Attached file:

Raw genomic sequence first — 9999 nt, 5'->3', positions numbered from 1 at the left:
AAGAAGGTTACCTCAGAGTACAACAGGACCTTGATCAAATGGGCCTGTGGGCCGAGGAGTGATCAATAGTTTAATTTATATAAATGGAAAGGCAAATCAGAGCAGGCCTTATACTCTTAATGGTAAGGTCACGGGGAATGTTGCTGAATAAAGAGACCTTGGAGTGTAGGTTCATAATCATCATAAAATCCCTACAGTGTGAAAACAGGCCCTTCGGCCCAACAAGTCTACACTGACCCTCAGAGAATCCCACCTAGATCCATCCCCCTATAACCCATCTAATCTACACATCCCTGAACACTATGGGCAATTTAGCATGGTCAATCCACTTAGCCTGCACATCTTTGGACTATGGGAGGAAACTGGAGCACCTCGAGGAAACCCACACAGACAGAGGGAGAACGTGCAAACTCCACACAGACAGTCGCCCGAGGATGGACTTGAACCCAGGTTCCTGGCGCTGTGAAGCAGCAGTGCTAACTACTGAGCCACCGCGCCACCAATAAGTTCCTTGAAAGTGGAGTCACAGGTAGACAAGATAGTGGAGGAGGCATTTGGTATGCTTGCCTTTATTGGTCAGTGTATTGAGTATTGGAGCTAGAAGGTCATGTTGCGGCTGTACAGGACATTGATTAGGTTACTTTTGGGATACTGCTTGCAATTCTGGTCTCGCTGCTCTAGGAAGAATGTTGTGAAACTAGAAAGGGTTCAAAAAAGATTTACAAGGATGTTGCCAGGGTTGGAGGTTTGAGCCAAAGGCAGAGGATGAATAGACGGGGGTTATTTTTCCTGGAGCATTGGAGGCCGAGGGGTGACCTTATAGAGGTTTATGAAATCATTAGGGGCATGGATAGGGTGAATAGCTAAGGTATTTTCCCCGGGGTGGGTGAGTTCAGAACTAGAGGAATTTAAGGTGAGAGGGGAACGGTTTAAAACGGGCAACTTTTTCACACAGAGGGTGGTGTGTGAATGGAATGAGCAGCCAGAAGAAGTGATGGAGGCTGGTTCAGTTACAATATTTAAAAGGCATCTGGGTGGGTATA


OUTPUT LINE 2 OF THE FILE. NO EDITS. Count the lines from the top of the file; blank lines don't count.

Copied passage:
AAGAAGGTTACCTCAGAGTACAACAGGACCTTGATCAAATGGGCCTGTGGGCCGAGGAGTGATCAATAGTTTAATTTATATAAATGGAAAGGCAAATCAGAGCAGGCCTTATACTCTTAATGGTAAGGTCACGGGGAATGTTGCTGAATAAAGAGACCTTGGAGTGTAGGTTCATAATCATCATAAAATCCCTACAGTGTGAAAACAGGCCCTTCGGCCCAACAAGTCTACACTGACCCTCAGAGAATCCCACCTAGATCCATCCCCCTATAACCCATCTAATCTACACATCCCTGAACACTATGGGCAATTTAGCATGGTCAATCCACTTAGCCTGCACATCTTTGGACTATGGGAGGAAACTGGAGCACCTCGAGGAAACCCACACAGACAGAGGGAGAACGTGCAAACTCCACACAGACAGTCGCCCGAGGATGGACTTGAACCCAGGTTCCTGGCGCTGTGAAGCAGCAGTGCTAACTACTGAGCCACCGCGCCACCAATAAGTTCCTTGAAAGTGGAGTCACAGGTAGACAAGATAGTGGAGGAGGCATTTGGTATGCTTGCCTTTATTGGTCAGTGTATTGAGTATTGGAGCTAGAAGGTCATGTTGCGGCTGTACAGGACATTGATTAGGTTACTTTTGGGATACTGCTTGCAATTCTGGTCTCGCTGCTCTAGGAAGAATGTTGTGAAACTAGAAAGGGTTCAAAAAAGATTTACAAGGATGTTGCCAGGGTTGGAGGTTTGAGCCAAAGGCAGAGGATGAATAGACGGGGGTTATTTTTCCTGGAGCATTGGAGGCCGAGGGGTGACCTTATAGAGGTTTATGAAATCATTAGGGGCATGGATAGGGTGAATAGCTAAGGTATTTTCCCCGGGGTGGGTGAGTTCAGAACTAGAGGAATTTAAGGTGAGAGGGGAACGGTTTAAAACGGGCAACTTTTTCACACAGAGGGTGGTGTGTGAATGGAATGAGCAGCCAGAAGAAGTGATGGAGGCTGGTTCAGTTACAATATTTAAAAGGCATCTGGGTGGGTATA